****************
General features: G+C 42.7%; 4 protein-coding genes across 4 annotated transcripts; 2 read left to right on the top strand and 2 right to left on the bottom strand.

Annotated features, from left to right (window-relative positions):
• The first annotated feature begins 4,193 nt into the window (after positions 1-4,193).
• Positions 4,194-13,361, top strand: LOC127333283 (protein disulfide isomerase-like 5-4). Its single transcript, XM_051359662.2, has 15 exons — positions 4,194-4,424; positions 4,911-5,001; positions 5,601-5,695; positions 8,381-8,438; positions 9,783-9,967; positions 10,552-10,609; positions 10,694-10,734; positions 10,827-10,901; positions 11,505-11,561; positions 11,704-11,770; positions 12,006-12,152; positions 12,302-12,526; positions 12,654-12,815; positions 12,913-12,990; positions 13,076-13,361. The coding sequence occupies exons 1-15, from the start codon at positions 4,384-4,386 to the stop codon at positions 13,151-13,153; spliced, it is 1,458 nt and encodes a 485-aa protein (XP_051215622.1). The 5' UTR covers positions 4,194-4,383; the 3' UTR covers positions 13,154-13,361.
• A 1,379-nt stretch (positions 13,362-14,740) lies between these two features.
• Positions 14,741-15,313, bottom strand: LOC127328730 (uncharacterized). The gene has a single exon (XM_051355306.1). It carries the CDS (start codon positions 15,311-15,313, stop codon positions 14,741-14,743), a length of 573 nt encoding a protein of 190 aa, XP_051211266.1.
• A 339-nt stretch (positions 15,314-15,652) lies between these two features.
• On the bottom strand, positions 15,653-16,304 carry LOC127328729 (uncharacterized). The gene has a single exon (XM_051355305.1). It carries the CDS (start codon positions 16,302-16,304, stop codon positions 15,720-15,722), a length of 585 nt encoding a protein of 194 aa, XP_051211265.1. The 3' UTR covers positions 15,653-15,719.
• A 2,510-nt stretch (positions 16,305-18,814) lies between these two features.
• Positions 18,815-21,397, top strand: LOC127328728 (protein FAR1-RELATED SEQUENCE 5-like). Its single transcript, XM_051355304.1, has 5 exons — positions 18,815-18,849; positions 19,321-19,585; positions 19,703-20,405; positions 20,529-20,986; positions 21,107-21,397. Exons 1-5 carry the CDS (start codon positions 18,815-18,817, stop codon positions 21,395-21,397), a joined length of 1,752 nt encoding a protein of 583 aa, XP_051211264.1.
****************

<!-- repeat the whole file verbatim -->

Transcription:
General features: G+C 42.7%; 4 protein-coding genes across 4 annotated transcripts; 2 read left to right on the top strand and 2 right to left on the bottom strand.

Annotated features, from left to right (window-relative positions):
• The first annotated feature begins 4,193 nt into the window (after positions 1-4,193).
• Positions 4,194-13,361, top strand: LOC127333283 (protein disulfide isomerase-like 5-4). Its single transcript, XM_051359662.2, has 15 exons — positions 4,194-4,424; positions 4,911-5,001; positions 5,601-5,695; positions 8,381-8,438; positions 9,783-9,967; positions 10,552-10,609; positions 10,694-10,734; positions 10,827-10,901; positions 11,505-11,561; positions 11,704-11,770; positions 12,006-12,152; positions 12,302-12,526; positions 12,654-12,815; positions 12,913-12,990; positions 13,076-13,361. The coding sequence occupies exons 1-15, from the start codon at positions 4,384-4,386 to the stop codon at positions 13,151-13,153; spliced, it is 1,458 nt and encodes a 485-aa protein (XP_051215622.1). The 5' UTR covers positions 4,194-4,383; the 3' UTR covers positions 13,154-13,361.
• A 1,379-nt stretch (positions 13,362-14,740) lies between these two features.
• Positions 14,741-15,313, bottom strand: LOC127328730 (uncharacterized). The gene has a single exon (XM_051355306.1). It carries the CDS (start codon positions 15,311-15,313, stop codon positions 14,741-14,743), a length of 573 nt encoding a protein of 190 aa, XP_051211266.1.
• A 339-nt stretch (positions 15,314-15,652) lies between these two features.
• On the bottom strand, positions 15,653-16,304 carry LOC127328729 (uncharacterized). The gene has a single exon (XM_051355305.1). It carries the CDS (start codon positions 16,302-16,304, stop codon positions 15,720-15,722), a length of 585 nt encoding a protein of 194 aa, XP_051211265.1. The 3' UTR covers positions 15,653-15,719.
• A 2,510-nt stretch (positions 16,305-18,814) lies between these two features.
• Positions 18,815-21,397, top strand: LOC127328728 (protein FAR1-RELATED SEQUENCE 5-like). Its single transcript, XM_051355304.1, has 5 exons — positions 18,815-18,849; positions 19,321-19,585; positions 19,703-20,405; positions 20,529-20,986; positions 21,107-21,397. Exons 1-5 carry the CDS (start codon positions 18,815-18,817, stop codon positions 21,395-21,397), a joined length of 1,752 nt encoding a protein of 583 aa, XP_051211264.1.